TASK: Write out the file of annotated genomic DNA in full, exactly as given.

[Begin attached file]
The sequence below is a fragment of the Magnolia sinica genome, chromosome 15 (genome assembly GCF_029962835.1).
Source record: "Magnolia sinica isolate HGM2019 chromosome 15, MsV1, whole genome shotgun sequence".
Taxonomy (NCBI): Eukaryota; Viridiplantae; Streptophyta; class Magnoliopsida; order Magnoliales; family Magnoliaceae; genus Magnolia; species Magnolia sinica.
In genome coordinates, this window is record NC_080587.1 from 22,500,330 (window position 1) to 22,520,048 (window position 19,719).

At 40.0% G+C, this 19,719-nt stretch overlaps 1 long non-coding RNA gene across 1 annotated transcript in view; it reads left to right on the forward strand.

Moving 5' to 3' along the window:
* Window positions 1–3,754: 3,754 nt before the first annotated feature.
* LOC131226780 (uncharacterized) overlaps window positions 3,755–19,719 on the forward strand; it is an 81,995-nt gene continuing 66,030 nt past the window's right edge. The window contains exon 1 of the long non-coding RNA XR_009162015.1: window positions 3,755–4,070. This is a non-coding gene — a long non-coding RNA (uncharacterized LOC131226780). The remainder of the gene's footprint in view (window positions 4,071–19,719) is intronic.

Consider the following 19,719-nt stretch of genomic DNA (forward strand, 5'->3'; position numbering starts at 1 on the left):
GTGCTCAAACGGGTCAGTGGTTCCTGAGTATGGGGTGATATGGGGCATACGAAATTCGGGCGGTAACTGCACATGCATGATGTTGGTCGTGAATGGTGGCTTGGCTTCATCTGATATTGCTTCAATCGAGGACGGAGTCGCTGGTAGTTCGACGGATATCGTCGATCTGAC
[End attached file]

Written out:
The sequence below is a fragment of the Magnolia sinica genome, chromosome 15 (genome assembly GCF_029962835.1).
Source record: "Magnolia sinica isolate HGM2019 chromosome 15, MsV1, whole genome shotgun sequence".
Taxonomy (NCBI): Eukaryota; Viridiplantae; Streptophyta; class Magnoliopsida; order Magnoliales; family Magnoliaceae; genus Magnolia; species Magnolia sinica.
In genome coordinates, this window is record NC_080587.1 from 22,500,330 (window position 1) to 22,520,048 (window position 19,719).

At 40.0% G+C, this 19,719-nt stretch overlaps 1 long non-coding RNA gene across 1 annotated transcript in view; it reads left to right on the forward strand.

Moving 5' to 3' along the window:
* Window positions 1–3,754: 3,754 nt before the first annotated feature.
* LOC131226780 (uncharacterized) overlaps window positions 3,755–19,719 on the forward strand; it is an 81,995-nt gene continuing 66,030 nt past the window's right edge. The window contains exon 1 of the long non-coding RNA XR_009162015.1: window positions 3,755–4,070. This is a non-coding gene — a long non-coding RNA (uncharacterized LOC131226780). The remainder of the gene's footprint in view (window positions 4,071–19,719) is intronic.

Consider the following 19,719-nt stretch of genomic DNA (forward strand, 5'->3'; position numbering starts at 1 on the left):
GTGCTCAAACGGGTCAGTGGTTCCTGAGTATGGGGTGATATGGGGCATACGAAATTCGGGCGGTAACTGCACATGCATGATGTTGGTCGTGAATGGTGGCTTGGCTTCATCTGATATTGCTTCAATCGAGGACGGAGTCGCTGGTAGTTCGACGGATATCGTCGATCTGAC